GM will reportedly debut an all-electric Hummer during the Super Bowl this Sunday. Here's a look back at the vehicle's storied past.
AP Photo/General Motors
- Reports are that General Motors will unveil a new, all-electric Hummer in a Super Bowl ad this Sunday.
- The reports are that the EV will be a pickup under the GMC brand, which would make it the first new Hummer since GM shut down the Hummer brand in 2010.
- This all comes as several manufacturers - including Ford, Tesla, and Rivian - plan to roll out electric pickups in the near future.
- Visit Business Insider's homepage for more stories.
A decade after General Motors discontinued the Hummer brand in the face of a bankruptcy, rising gas prices, and a decline in demand for the military-inspired SUV, it may soon be back in the form of an electric pickup truck.
Unnamed sources quoted by The Wall Street Journal said GM plans to revive the Hummer name for the truck, which it will show off during a Super Bowl ad featuring LeBron James this Sunday.
GM does not intend to revamp the old Hummer brand, but rather to bring back the name as an electric under GMC - a surprising move, considering the Hummer's reputation as an unabashedly excessive gas guzzler. The 2006 Hummer H3, for example, has a rated 16 mpg combined by the US Environmental Protection Agency.
But an increasing number of automakers are embracing EVs and entering the electric-pickup market. Tesla's Cybertruck, Rivian's R1T, Ford's electric F-150, and Bollinger's B2 are all slated to begin production or launch within the next couple of years, while the sources quoted by The Wall Street Journal said the forthcoming electric Hummer is projected to go on sale by 2022.
The Hummer report also follows the recent trend of carmakers resurrecting old and beloved nameplates. New versions of the Toyota Supra, Ford Ranger, and Land Rover Defender were all unveiled in recent years, and a new Ford Bronco - eliminated from the company's lineup in 1996 - will come this spring.
In honor of the Hummer's new and unexpected life as an EV, here's a look back at the brand's history.
Much like the Jeep Wrangler, Land Rover Defender, and Mercedes G-Wagen, the Hummer traces its origins back to a military vehicle.
In 1983, an American Motors subsidiary called AM General won a $1.2 billion contract to develop a high-mobility multipurpose wheeled vehicle, otherwise known as an HMMWV.
Nicknamed the Humvee by soldiers, the burly vehicles were used as command centers, ambulances, and troop carriers for the US military starting in 1985.
Soldiers referred to the HMMWV as "jeeps on steroids," since the ultra-capable Humvee could ascend 60% grades, roll through 30 inches of water, and climb up a 22-inch step.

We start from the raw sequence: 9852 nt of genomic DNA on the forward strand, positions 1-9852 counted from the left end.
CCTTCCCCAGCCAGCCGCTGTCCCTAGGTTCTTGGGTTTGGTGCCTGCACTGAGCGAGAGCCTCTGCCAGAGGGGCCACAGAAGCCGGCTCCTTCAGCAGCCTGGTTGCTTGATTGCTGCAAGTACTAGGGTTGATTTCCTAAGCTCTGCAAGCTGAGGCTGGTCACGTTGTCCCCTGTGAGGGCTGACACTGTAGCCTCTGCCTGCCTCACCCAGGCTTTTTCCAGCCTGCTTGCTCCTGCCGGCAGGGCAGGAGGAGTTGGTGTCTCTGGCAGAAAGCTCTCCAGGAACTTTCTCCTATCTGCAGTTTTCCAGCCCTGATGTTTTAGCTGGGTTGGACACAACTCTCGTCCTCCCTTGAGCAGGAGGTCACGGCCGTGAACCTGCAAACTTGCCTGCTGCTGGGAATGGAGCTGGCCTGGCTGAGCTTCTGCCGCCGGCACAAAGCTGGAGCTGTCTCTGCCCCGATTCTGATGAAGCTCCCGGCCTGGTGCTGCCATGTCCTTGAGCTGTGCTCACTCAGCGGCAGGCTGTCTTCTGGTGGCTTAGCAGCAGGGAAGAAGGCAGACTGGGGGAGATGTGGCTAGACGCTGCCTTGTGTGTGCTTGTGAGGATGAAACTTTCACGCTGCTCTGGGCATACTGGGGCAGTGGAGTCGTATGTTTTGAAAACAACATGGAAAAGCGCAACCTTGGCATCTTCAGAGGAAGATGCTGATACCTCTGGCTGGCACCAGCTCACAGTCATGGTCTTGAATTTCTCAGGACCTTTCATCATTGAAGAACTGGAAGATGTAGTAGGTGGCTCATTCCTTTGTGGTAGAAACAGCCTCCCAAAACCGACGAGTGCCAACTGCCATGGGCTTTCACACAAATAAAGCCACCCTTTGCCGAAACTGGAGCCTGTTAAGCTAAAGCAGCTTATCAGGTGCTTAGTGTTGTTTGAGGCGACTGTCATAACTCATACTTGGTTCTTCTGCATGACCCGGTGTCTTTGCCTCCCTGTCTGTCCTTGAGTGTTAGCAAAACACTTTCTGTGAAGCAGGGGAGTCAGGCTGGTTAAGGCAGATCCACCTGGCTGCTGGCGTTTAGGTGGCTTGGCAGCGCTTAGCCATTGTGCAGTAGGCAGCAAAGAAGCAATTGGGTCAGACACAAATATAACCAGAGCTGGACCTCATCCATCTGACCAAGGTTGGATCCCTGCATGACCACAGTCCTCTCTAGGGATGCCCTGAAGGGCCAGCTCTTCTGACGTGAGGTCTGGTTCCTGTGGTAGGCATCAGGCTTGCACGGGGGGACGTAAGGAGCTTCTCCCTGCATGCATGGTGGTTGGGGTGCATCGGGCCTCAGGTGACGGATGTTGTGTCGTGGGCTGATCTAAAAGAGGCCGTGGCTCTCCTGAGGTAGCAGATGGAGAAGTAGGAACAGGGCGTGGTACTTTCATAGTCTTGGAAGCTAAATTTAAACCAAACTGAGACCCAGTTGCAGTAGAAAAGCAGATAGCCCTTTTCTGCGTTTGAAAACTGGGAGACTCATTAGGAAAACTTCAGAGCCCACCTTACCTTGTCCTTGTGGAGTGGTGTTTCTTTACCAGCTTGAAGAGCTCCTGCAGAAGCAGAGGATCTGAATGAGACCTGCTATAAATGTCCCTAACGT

In 1992, AM General released the first civilian version of the Humvee, the Hummer, which came to be known as the Hummer H1 after GM bought the brand in 1999.
Essentially a barely modified Humvee, it weighed roughly 7,000 pounds — or far more than two Honda Civics combined — got around 10 mpg, and retained military-specific appointments like hoops up front that would potentially allow it to be dropped from a plane.
It was a force off road due to its locking differentials, high-torque diesel engine options, and central tire inflation system that allowed drivers to adjust tire pressure on the go.
The H1 was a fairly niche vehicle, and sales figures reflect that — during its 14-year run, fewer than 12,000 H1s were sold.
In 2002, GM introduced the smaller Hummer H2. It featured similar styling to the H1, but came with a lower price tag.
While the H1 shared a great deal with the military-spec Humvee, the H2 was built on a platform cobbled together from the Chevy Tahoe and GM's heavy-duty pickups.
The H2 weighed several hundred pounds less than its predecessor, and boasted slightly better fuel economy at an estimated 10 to 13 mpg.
While it wasn't as robust or capable as the H1, the H2 sported some impressive specs — it could climb over a 30-inch wall, take on 20 inches of water, and tow 7,000 pounds.
A pickup version, called the H2 SUT, which stands for "sport-utility truck," arrived on the scene for 2005. It had a pickup bed and started at $53,055.
Introduced for 2006, the third version of the Hummer — called the H3, unsurprisingly — strayed further from the brand’s military heritage.
It was smaller and more affordable than previous Hummers — based on the Chevy Colorado pickup platform, the H3 stood 16.8 inches shorter and 6.5 inches narrower than the H2.
It could be had for as little as $29,500 and, like the H2, featured a pickup alternative called the H3T.
With an EPA-estimated 20 mpg, the H3 boasted nearly double the fuel economy of the H2.
The H2 was sold through the 2009 model year, while the H3 wasn't phased out until the demise of the Hummer brand in 2010.
Amid broad financial struggles, rising fuel prices, and plummeting sales for the gas-guzzling Hummer lineup, the General shuttered the brand just 11 years after acquiring it.
In the years since Hummer shut down, tuners have used the H1 platform to build some truly off-the-wall custom trucks, like this 500-horsepower model created by Mil-Spec Automotive that's currently listed for $250,000.
And in 2017, Arnold Schwarzenegger, a huge fan of the original Hummer, unveiled an electric H1 prototype built by Kreisel Electric. Earlier that year, he helped the company present a zero-emissions Mercedes G-Wagen.
While it's unlikely that it will have much in common with Kreisel's creation, we'll have to wait a little longer to see what GM's reported electric Hummer is all about.
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